public static void getHexAtPoint (double aX, double aY, Point2D aReturn)    {        final long gX = (long) Math.floor (aX / TILE_WIDTH);        final long gY = (long) Math.floor (aY / TILE_HEIGHT);        final double fX = (aX / TILE_WIDTH) - gX;        final double fY = (aY / TILE_HEIGHT) - gY;                final long retX;        final long retY;                if( (Math.abs (gX) & 1) == 1 )        {            if( fY > 0.5 )            {                if( 1.0 - fX * HEX_SLOPE < fY )                {                    retX = gX;                    retY = gY;                }                else                {                    retX = gX - 1;                    retY = gY;                }            }            else            {                if( fX * HEX_SLOPE > fY )                {                    retX = gX;                    retY = gY - 1;                }                else                {                    retX = gX - 1;                    retY = gY;                }            }        }        else        {            if( fY > 0.5 )            {                if( fY - 0.5 < fX * HEX_SLOPE )                {                    retX = gX;                    retY = gY;                }                else                {                    retX = gX - 1;                    retY = gY;                }            }            else            {                if( fY - 0.5 > fX * -HEX_SLOPE )                {                    retX = gX;                    retY = gY;                }                else                {                    retX = gX - 1;                    retY = gY - 1;                }            }        }                aReturn.setLocation (retX, retY);    }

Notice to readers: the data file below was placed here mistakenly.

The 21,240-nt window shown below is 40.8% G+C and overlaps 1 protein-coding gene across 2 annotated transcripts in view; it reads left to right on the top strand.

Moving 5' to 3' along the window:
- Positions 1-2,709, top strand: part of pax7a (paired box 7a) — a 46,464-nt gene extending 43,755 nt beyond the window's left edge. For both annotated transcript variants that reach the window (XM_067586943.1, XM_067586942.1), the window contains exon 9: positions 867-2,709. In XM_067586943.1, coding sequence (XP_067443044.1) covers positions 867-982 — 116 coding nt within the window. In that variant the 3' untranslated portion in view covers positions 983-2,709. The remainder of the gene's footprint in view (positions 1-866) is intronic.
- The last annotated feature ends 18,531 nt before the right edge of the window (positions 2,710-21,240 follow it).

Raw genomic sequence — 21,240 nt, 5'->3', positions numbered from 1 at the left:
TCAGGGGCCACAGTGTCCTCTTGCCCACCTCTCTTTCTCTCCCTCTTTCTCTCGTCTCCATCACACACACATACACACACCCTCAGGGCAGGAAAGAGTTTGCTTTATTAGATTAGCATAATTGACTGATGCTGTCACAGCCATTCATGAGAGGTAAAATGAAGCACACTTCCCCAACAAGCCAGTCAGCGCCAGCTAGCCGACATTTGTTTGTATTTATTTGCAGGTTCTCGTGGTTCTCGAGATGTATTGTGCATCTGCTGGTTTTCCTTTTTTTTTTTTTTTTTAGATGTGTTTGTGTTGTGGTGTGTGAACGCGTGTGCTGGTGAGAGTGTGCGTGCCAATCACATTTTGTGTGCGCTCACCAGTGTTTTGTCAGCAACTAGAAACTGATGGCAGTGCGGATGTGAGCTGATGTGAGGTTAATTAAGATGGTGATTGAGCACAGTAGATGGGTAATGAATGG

BTW: use [ code ][/ code ] tags for fixed-width but unadorned text, and [ source lang="java|cpp"][/ source ] tags for scrolling syntax-highlighted text.

EDIT: crap, wait. You use side-offset rows instead of down-offset columns. You'll have to change the +/- constants (ie retX = gX + 1), but otherwise it should still work for you.

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Thanks a lot for the help, the code seems pretty clean. I'll try it out today, had a busy week. :)

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If you are programing in javascript and just want to use integer math, you can alter the slope comparison statement by mutiplying by the denominators.